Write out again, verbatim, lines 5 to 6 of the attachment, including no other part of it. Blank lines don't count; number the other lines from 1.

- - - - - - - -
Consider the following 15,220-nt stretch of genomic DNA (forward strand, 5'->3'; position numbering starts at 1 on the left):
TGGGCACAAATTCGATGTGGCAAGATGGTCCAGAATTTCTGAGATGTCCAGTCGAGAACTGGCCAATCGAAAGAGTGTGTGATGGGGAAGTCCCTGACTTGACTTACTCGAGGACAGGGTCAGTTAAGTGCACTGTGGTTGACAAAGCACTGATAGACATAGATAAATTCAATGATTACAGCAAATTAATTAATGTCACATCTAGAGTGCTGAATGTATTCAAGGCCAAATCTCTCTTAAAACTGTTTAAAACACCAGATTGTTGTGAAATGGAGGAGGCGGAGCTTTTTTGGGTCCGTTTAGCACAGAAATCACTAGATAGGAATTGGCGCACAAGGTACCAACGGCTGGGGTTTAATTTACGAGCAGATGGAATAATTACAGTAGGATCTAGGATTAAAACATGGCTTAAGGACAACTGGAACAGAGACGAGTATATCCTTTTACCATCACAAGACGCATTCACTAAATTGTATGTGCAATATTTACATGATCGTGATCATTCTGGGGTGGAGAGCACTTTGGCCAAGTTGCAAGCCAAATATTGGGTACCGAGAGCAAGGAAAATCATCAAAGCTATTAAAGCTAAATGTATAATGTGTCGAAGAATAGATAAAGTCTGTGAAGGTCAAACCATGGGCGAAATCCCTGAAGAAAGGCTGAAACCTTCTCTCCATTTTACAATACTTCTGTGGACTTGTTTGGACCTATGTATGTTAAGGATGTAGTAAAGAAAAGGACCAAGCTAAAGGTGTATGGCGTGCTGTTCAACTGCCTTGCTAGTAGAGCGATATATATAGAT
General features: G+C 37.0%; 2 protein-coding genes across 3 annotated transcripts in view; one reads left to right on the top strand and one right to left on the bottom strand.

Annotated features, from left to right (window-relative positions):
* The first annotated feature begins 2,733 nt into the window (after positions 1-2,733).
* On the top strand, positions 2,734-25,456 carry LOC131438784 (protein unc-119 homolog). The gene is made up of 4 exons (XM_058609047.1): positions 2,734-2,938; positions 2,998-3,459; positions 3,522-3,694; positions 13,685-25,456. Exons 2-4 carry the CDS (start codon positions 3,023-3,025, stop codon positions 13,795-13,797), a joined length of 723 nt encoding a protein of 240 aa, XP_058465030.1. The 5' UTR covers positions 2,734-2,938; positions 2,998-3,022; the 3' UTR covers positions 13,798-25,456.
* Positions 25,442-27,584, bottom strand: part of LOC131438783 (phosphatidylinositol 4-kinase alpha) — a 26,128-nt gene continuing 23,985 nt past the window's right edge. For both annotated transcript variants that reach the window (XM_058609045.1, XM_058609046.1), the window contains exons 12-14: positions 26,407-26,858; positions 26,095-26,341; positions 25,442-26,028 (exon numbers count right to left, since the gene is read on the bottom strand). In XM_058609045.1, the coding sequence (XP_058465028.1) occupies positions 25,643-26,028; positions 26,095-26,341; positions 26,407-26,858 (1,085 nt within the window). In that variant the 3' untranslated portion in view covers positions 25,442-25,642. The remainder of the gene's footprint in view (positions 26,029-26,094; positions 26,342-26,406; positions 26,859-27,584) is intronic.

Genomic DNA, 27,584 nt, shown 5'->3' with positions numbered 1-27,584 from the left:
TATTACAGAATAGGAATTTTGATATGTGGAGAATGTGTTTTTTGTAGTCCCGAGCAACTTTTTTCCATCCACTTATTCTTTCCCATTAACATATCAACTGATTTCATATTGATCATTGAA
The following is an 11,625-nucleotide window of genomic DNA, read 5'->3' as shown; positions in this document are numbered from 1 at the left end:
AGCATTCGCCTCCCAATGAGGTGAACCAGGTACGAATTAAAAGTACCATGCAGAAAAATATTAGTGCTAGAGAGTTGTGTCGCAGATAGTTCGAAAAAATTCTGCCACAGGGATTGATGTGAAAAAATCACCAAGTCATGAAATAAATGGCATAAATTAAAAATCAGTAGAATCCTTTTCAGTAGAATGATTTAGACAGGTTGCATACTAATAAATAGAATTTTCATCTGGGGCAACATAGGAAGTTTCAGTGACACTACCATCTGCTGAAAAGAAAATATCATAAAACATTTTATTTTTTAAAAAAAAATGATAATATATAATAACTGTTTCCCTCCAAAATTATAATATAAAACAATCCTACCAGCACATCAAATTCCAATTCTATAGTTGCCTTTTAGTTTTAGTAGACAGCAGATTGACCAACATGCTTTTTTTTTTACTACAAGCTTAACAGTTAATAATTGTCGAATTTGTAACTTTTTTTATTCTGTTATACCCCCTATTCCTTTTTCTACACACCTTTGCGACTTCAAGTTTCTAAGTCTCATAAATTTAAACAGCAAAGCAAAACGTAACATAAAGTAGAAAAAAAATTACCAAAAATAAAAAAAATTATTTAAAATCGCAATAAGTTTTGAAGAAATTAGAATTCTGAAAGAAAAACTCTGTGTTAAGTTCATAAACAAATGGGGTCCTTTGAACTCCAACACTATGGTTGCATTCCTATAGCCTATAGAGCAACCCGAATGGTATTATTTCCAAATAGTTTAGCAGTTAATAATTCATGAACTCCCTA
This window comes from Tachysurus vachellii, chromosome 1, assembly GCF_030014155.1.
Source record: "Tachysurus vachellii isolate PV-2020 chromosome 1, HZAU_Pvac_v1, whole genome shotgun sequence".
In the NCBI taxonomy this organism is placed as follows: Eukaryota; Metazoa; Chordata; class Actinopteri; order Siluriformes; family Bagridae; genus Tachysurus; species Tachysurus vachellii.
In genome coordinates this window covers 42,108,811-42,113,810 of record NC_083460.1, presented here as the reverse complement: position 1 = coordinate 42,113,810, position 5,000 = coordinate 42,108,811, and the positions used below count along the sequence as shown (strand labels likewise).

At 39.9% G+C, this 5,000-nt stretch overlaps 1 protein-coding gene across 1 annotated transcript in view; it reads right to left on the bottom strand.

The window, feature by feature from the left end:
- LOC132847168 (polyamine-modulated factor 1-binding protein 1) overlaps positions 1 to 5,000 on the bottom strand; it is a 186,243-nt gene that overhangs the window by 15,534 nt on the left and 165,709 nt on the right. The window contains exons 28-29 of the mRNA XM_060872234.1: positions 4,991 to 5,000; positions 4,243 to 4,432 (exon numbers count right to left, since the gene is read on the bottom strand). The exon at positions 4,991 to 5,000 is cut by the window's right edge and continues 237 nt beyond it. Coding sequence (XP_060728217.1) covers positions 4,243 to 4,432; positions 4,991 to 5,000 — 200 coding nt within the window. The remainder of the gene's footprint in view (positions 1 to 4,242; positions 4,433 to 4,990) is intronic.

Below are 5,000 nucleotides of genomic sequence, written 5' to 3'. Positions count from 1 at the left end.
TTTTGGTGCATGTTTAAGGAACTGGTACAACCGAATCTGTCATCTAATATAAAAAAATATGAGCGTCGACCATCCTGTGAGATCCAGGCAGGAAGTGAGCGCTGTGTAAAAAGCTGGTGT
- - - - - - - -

* The first annotated feature begins 2,733 nt into the window (after positions 1-2,733).
* On the top strand, positions 2,734-25,456 carry LOC131438784 (protein unc-119 homolog). The gene is made up of 4 exons (XM_058609047.1): positions 2,734-2,938; positions 2,998-3,459; positions 3,522-3,694; positions 13,685-25,456. Exons 2-4 carry the CDS (start codon positions 3,023-3,025, stop codon positions 13,795-13,797), a joined length of 723 nt encoding a protein of 240 aa, XP_058465030.1. The 5' UTR covers positions 2,734-2,938; positions 2,998-3,022; the 3' UTR covers positions 13,798-25,456.